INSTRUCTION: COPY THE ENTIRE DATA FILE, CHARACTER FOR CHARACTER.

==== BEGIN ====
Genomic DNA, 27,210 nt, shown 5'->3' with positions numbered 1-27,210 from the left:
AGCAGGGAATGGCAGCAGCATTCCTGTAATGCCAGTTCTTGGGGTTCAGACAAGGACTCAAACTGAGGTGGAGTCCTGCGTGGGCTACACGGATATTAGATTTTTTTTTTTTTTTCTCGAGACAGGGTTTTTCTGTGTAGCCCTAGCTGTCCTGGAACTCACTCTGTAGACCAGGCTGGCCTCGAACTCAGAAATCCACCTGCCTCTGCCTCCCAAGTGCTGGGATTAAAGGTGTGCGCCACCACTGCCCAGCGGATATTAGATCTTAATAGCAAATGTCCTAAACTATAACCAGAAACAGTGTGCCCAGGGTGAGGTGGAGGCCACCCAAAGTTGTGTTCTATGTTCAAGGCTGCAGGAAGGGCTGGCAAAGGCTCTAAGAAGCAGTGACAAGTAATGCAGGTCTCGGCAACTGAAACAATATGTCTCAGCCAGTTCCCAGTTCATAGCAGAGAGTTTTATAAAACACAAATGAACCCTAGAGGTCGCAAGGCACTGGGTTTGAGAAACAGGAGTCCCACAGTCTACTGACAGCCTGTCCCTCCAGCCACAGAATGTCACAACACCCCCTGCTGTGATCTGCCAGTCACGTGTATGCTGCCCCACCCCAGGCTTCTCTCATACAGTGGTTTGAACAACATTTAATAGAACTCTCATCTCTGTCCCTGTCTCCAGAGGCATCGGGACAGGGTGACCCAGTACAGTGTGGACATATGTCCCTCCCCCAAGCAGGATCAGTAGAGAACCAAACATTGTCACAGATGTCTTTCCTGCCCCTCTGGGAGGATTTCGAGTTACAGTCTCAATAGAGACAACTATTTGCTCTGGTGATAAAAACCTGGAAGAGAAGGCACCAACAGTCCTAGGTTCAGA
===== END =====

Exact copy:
Genomic DNA, 27,210 nt, shown 5'->3' with positions numbered 1-27,210 from the left:
AGCAGGGAATGGCAGCAGCATTCCTGTAATGCCAGTTCTTGGGGTTCAGACAAGGACTCAAACTGAGGTGGAGTCCTGCGTGGGCTACACGGATATTAGATTTTTTTTTTTTTTTCTCGAGACAGGGTTTTTCTGTGTAGCCCTAGCTGTCCTGGAACTCACTCTGTAGACCAGGCTGGCCTCGAACTCAGAAATCCACCTGCCTCTGCCTCCCAAGTGCTGGGATTAAAGGTGTGCGCCACCACTGCCCAGCGGATATTAGATCTTAATAGCAAATGTCCTAAACTATAACCAGAAACAGTGTGCCCAGGGTGAGGTGGAGGCCACCCAAAGTTGTGTTCTATGTTCAAGGCTGCAGGAAGGGCTGGCAAAGGCTCTAAGAAGCAGTGACAAGTAATGCAGGTCTCGGCAACTGAAACAATATGTCTCAGCCAGTTCCCAGTTCATAGCAGAGAGTTTTATAAAACACAAATGAACCCTAGAGGTCGCAAGGCACTGGGTTTGAGAAACAGGAGTCCCACAGTCTACTGACAGCCTGTCCCTCCAGCCACAGAATGTCACAACACCCCCTGCTGTGATCTGCCAGTCACGTGTATGCTGCCCCACCCCAGGCTTCTCTCATACAGTGGTTTGAACAACATTTAATAGAACTCTCATCTCTGTCCCTGTCTCCAGAGGCATCGGGACAGGGTGACCCAGTACAGTGTGGACATATGTCCCTCCCCCAAGCAGGATCAGTAGAGAACCAAACATTGTCACAGATGTCTTTCCTGCCCCTCTGGGAGGATTTCGAGTTACAGTCTCAATAGAGACAACTATTTGCTCTGGTGATAAAAACCTGGAAGAGAAGGCACCAACAGTCCTAGGTTCAGA